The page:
Ok, so she can't use the suffix until she passes the bar and, regardless, she doesn't intend to use it. The bar is a different kind of hell that I'm happy to never experience. However, the suffix "Esquire" amuses me, especially applied to Indira. If it isn't already obvious, my best friend just finished law school and is preparing for the bar. I was honored to bring a cake to her graduation party. She only had two requests: the flavor should be chocolate/raspberry and there should be some sort of screaming pink color on it.
The end result was a tiered chocolate cake with raspberry buttercream that was decorated with dark pink Swiss dots, dark pink "ruffles", and purple carnations. Costco didn't have carnations in pink, so the purple was our next best choice.
The raspberry buttercream was delicious and has a lovely story to it. My friend J., the recipient of my first successful tiering attempt, is originally from Santa Fe, N.M. She and her mom made incredible wild (yes, hand-picked) raspberry jam and gave us a couple of jars. I still had some on hand, so I stirred it into the buttercream, resulting in a sweet and strong raspberry flavor.
The cake is from an old standby that I've been using for a couple of years. Just about all of the chocolate cakes on this blog have been made with that recipe. It's amazing, foolproof, and produces a light and delicious cake that doesn't require any frosting. It's great as a layer cake or as cupcakes. In my oven, the baking time for layer cakes is shortened to 35-40 minutes and it dries out easily, so keep an eye on bake time.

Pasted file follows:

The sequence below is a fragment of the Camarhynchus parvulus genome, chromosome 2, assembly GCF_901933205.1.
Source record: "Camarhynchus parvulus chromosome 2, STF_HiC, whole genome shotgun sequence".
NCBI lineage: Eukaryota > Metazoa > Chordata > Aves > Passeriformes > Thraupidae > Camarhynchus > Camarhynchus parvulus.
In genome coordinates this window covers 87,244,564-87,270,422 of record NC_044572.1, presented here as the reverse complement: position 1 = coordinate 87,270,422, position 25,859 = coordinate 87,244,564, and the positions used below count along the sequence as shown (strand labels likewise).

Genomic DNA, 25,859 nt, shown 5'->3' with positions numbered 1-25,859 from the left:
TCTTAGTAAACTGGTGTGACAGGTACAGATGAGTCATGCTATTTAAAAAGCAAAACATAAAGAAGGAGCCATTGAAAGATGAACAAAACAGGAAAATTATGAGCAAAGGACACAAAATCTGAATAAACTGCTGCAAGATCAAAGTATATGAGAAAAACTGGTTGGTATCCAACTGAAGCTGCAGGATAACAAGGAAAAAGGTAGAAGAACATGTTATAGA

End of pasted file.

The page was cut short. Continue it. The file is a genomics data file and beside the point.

I was anxious about transporting it to the Bay Area because I had to check my luggage. The whole affair went off smashingly. The cake was filled and frozen, then packed carefully with tubs of frosting and my tools. The frozen cake thawed en route, but was still pretty stiff by the time I arrived at Kirkleton's apartment 4 hours later. Once we were in Indira's hometown of Manteca, CA, I frosted, stacked, and decorated the cake. It was small, cute, and transported in an ingenious carrier: a frying pan that the cake fit into exactly. The sides were high enough to keep the cake still, but shallow enough so it could be removed easily.
Some lessons learned from my second tiering attempt:
- Use lots of frosting in the beginning, because scraping and smoothing removes tons of it. The dark chocolate frosting layer ended up being rather thin after I scraped and smoothed it out. I had more than enough frosting, so there was no reason to skimp.
- When freezing a cake, use lots of frosting to fill it. I found that the cake actually seemed to shrink a little bit, resulting in the bottom tier being shorter than I liked.
- Line the cardboard round with strips of parchment. Using strips the same length as the radius of the round, line the round like petals of a flower. After it's decorated, the strips could be carefully removed for a clean cardboard. I didn't do that, so the frosting ruffles were a last-minute effort to cover messy edges and the top tier's cardboard, which was sticking out.